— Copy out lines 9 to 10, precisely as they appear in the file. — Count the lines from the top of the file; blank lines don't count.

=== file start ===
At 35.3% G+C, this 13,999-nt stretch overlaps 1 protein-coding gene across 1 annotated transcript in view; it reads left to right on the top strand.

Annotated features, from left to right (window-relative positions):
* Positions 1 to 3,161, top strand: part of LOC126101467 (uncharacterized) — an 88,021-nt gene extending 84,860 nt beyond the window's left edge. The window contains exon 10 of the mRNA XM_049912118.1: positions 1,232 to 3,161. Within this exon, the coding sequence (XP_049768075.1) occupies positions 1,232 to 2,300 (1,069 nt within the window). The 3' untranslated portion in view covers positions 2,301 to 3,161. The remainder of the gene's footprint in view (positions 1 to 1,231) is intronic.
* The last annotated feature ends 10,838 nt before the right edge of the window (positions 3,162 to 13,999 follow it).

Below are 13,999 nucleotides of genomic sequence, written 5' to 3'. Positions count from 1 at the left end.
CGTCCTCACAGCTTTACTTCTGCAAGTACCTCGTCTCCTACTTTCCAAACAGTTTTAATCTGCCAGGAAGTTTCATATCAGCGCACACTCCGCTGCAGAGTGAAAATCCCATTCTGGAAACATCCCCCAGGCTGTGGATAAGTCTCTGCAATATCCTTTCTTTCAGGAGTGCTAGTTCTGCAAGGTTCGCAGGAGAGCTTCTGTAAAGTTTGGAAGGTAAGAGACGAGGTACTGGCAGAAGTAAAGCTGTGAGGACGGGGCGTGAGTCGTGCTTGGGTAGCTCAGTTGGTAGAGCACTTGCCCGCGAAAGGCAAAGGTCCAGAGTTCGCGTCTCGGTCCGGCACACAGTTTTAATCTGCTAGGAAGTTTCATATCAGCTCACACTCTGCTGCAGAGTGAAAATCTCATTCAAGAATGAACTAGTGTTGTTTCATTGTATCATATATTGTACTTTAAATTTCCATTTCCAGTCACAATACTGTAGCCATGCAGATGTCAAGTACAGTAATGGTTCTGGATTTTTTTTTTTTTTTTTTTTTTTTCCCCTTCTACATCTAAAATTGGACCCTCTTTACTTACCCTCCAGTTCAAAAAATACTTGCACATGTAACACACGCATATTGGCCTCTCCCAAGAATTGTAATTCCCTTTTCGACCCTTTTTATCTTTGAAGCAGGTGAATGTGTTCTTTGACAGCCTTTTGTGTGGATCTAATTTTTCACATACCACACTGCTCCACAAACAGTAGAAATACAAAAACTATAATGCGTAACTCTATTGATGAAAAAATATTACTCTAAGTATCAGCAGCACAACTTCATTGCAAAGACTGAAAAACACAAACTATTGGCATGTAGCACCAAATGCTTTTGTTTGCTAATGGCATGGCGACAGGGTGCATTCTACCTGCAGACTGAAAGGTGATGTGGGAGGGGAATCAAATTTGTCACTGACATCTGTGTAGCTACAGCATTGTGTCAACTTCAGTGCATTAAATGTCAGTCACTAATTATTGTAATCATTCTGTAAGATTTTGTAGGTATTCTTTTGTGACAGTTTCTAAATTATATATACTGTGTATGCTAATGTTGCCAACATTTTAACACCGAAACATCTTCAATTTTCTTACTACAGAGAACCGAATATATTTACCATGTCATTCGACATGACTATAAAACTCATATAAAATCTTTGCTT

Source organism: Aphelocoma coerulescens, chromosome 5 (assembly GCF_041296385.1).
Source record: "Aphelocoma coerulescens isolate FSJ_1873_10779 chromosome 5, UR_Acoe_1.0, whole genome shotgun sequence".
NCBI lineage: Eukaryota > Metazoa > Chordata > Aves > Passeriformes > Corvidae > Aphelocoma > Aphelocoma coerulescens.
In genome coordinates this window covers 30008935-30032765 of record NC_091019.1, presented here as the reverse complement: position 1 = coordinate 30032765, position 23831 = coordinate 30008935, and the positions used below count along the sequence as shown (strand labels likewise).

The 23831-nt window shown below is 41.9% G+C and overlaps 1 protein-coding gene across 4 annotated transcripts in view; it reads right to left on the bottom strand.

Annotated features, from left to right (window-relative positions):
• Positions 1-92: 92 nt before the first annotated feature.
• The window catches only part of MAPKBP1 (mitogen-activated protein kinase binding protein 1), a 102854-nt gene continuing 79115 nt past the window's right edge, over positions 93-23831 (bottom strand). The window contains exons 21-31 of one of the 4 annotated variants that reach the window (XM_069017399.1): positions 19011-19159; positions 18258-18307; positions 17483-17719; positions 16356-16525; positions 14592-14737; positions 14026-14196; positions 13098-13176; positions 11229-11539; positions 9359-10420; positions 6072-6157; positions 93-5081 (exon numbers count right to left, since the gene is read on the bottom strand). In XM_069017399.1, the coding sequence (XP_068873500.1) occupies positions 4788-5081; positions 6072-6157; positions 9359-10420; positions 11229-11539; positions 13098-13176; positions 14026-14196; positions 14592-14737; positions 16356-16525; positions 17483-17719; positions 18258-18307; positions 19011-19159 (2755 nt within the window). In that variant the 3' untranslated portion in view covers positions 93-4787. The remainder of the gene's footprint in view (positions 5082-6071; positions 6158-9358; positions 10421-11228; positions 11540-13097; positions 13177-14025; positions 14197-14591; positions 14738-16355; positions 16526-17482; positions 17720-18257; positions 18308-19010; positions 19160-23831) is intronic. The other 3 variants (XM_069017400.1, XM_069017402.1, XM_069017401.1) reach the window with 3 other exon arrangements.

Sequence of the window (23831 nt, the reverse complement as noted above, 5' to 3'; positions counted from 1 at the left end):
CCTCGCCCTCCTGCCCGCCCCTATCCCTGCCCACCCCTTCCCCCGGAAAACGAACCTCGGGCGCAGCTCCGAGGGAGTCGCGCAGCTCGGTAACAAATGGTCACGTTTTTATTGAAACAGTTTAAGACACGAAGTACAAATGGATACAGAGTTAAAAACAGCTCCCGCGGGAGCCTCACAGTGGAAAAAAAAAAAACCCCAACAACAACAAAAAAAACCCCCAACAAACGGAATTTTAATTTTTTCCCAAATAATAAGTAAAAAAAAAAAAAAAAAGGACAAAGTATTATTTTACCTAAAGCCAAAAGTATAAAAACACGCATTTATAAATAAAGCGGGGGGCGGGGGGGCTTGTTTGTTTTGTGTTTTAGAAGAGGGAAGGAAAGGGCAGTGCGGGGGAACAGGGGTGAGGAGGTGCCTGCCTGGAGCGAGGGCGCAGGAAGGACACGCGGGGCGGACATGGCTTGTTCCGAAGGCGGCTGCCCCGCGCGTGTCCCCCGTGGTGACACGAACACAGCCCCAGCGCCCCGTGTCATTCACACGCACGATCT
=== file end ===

NCBI lineage: Eukaryota > Metazoa > Chordata > Aves > Passeriformes > Corvidae > Aphelocoma > Aphelocoma coerulescens.
In genome coordinates this window covers 30008935-30032765 of record NC_091019.1, presented here as the reverse complement: position 1 = coordinate 30032765, position 23831 = coordinate 30008935, and the positions used below count along the sequence as shown (strand labels likewise).